At first glance, Sugar Cane’s outward appearance seems as equally nondescript their shopping center’s other tenants. That is, until you walk through their front door. Inside, the restaurant’s nicely seen-to “Asian Minimalist” decor has a comfortable, calming effect. It is as if Sugar Cane is letting you know that, for a time, refreshment and peace can be found in this place. The floor-to-ceiling glass bubble wall partition separates the restaurant’s lobby from a dining area holding several teppan grill stations, and a table-and-chair area seating a hundred or so patrons. A well-tended sushi bar can be found at the rear of the restaurant. Its display cases colorfully display fresh sushi meats and vegetables as used by Sugar Cane’s sushi shokunin (sushi chefs). Restrooms are centrally located to all dining areas, and are clean and well looked-after. Wait service, personified by our server Anna is professional, yet laid back and friendly.
Chicken Hibachi Lunch Special: The Retiree started us off by ordering one of Sugar Cane’s Chicken Hibachi lunch specials ($7.95, $6.99 w/ coupon). This is a two-course meal starting with a bowl of Sugar Cane’s clear mushroom soup to sip, followed by an entrée of white meat chicken grilled with coarsely- chopped onions, bright orange carrot slices, with a good serving of fried rice on the side. The mushroom soup was quite good, its clear vegetable broth limpid, fragrant and flavorful. The main course’s blending of chicken, onion, and carrot was both colorful and quite tasty.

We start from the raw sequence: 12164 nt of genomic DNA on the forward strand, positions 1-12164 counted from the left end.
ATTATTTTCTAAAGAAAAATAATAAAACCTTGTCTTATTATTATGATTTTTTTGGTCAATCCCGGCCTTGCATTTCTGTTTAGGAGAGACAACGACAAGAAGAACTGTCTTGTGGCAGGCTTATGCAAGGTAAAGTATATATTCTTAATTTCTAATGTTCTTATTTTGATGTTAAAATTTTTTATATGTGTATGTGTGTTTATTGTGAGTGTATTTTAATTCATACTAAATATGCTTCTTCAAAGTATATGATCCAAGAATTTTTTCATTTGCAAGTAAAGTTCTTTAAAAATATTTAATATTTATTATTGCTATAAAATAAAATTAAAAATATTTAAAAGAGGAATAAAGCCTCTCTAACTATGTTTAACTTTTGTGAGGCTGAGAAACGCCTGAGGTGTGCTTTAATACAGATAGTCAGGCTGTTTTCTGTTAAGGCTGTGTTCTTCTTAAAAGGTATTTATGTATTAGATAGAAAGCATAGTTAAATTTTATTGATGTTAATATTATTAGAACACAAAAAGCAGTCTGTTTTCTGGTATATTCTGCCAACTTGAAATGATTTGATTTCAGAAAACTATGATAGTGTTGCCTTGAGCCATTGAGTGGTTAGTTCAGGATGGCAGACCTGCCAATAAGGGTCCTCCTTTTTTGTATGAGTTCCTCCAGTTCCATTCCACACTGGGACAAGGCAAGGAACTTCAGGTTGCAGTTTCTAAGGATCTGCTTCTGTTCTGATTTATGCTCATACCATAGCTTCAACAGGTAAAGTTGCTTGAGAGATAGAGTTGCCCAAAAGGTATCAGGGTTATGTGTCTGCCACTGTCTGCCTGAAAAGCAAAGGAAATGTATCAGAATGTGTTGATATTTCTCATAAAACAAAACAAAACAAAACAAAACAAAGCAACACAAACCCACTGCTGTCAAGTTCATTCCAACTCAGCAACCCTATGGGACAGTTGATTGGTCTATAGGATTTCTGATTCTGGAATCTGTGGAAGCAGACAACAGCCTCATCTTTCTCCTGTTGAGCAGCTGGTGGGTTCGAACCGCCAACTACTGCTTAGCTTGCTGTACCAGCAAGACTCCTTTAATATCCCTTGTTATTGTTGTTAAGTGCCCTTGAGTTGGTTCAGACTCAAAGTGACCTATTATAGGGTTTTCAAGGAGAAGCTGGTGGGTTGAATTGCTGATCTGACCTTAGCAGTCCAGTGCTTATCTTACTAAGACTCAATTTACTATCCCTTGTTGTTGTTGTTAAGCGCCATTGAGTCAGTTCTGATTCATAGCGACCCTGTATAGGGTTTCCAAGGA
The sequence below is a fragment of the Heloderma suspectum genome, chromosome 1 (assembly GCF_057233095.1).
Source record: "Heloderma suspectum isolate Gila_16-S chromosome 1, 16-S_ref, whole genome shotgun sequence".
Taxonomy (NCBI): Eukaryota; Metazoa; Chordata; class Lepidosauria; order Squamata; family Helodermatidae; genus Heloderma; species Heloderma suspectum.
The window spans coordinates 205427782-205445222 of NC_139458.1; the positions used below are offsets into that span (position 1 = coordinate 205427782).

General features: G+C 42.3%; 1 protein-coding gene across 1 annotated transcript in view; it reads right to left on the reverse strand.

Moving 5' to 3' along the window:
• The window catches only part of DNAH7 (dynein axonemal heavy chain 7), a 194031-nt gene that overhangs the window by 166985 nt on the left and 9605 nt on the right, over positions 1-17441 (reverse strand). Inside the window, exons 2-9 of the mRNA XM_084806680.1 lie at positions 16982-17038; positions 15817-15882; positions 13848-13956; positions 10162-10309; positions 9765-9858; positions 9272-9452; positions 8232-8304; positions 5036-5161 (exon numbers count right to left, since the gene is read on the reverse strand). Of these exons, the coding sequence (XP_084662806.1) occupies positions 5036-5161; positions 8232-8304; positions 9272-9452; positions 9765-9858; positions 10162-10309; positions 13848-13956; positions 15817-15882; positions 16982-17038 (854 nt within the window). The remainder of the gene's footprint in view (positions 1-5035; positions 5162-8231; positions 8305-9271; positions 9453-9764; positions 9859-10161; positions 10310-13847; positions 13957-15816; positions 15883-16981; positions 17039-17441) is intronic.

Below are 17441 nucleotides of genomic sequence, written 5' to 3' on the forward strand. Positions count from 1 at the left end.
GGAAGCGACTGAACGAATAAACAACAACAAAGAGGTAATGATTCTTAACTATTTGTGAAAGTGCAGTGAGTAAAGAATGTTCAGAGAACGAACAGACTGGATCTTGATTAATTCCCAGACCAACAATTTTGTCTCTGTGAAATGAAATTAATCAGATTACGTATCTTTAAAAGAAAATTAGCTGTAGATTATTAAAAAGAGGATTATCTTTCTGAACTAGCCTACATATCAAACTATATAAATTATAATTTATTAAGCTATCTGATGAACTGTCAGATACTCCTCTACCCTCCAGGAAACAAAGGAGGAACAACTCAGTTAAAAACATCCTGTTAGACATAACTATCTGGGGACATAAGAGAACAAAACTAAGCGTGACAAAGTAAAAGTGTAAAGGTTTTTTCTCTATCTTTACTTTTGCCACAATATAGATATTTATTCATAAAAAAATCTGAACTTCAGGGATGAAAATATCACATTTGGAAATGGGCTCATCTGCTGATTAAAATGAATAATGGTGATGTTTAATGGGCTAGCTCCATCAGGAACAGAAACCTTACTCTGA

Jumbo Shrimp Hibachi: My dining partner chose the Jumbo Shrimp Hibachi lunch ($8.75), choosing the clear mushroom soup, then moving on to the entrée; jumbo shrimp, chopped onion and carrots all grilled in teriyaki sauce and served with fried rice. Though the moniker “jumbo” in size meant my dining partner’s shrimp were limited to just seven in number, all were of a good size and quite tender, even after grilling with the onions and carrots. My dining partner’s fried rice was very flavorful and of the proper texture, a fitting accompaniment to her lunch.
Shrimp Tempura Bento Box: To get a good cross section of what Sugar Cane’s menu had to offer, I picked their Shrimp Tempura Bento Box as my lunch ($10.25). The entrée here was three large (ring finger-length) shrimp each dipped in a panko tempura batter and then deep fried. There followed two sizable onion rings, deep-fried in a tempura flour batter. Contrast was provided by a crunchy vegetable spring roll, along with a four-piece California-style maki sushi roll. An order of fried rice was my side order. Every item I ordered fitted snugly into one of Sugar Cane’s stylish bento boxes, with room for a mini-ramekin each of soy sauce and shrimp sauce for the tempura, and some pickled ginger and wasabi for the sushi. Instead of the clear mushroom soup, I opted for a side salad of crisp lettuce, crunchy purple cabbage and flavorful julienned carrot lightly tossed with a tablespoon or two of Sugar Cane’s shrimp sauce. Delicious.
The bottom line: My two friends found lunch at Sugar Cane to be delicious, very pleasant and a good value. Our server Anna did a fine job seeing to our needs. Sugar Cane’s kitchen staff took care preparing our lunch orders, making sure each arrived at table in a timely manner. Everyone on the staff of Sugar Cane that was involved in making our lunch such a tasty and pleasant afternoon’s delight gets a deserved “Well done” from the Retiree, my dining partner and myself.
As we were leaving, Anna suggested that, on our next visit, we try some of Sugar Cane’s creations from the Thai side of the menu.
I can’t think of a better reason for a return trip. Can you?
112 Sunset Drive, Suite #2
Mon-Thu 11 a.m. - 2:30 p.m. 4 p.m. – 9 p.m.
Fri 11 a.m.- 3 p.m., 4 p.m. – 9:30 p.m.
Sat 11 a.m. – 3 p.m., 4 p.m. – 9:30 p.m.
Sun 11 a.m. – 3:p.m. 4 p.m. – 9 p.m.
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Credit cards accepted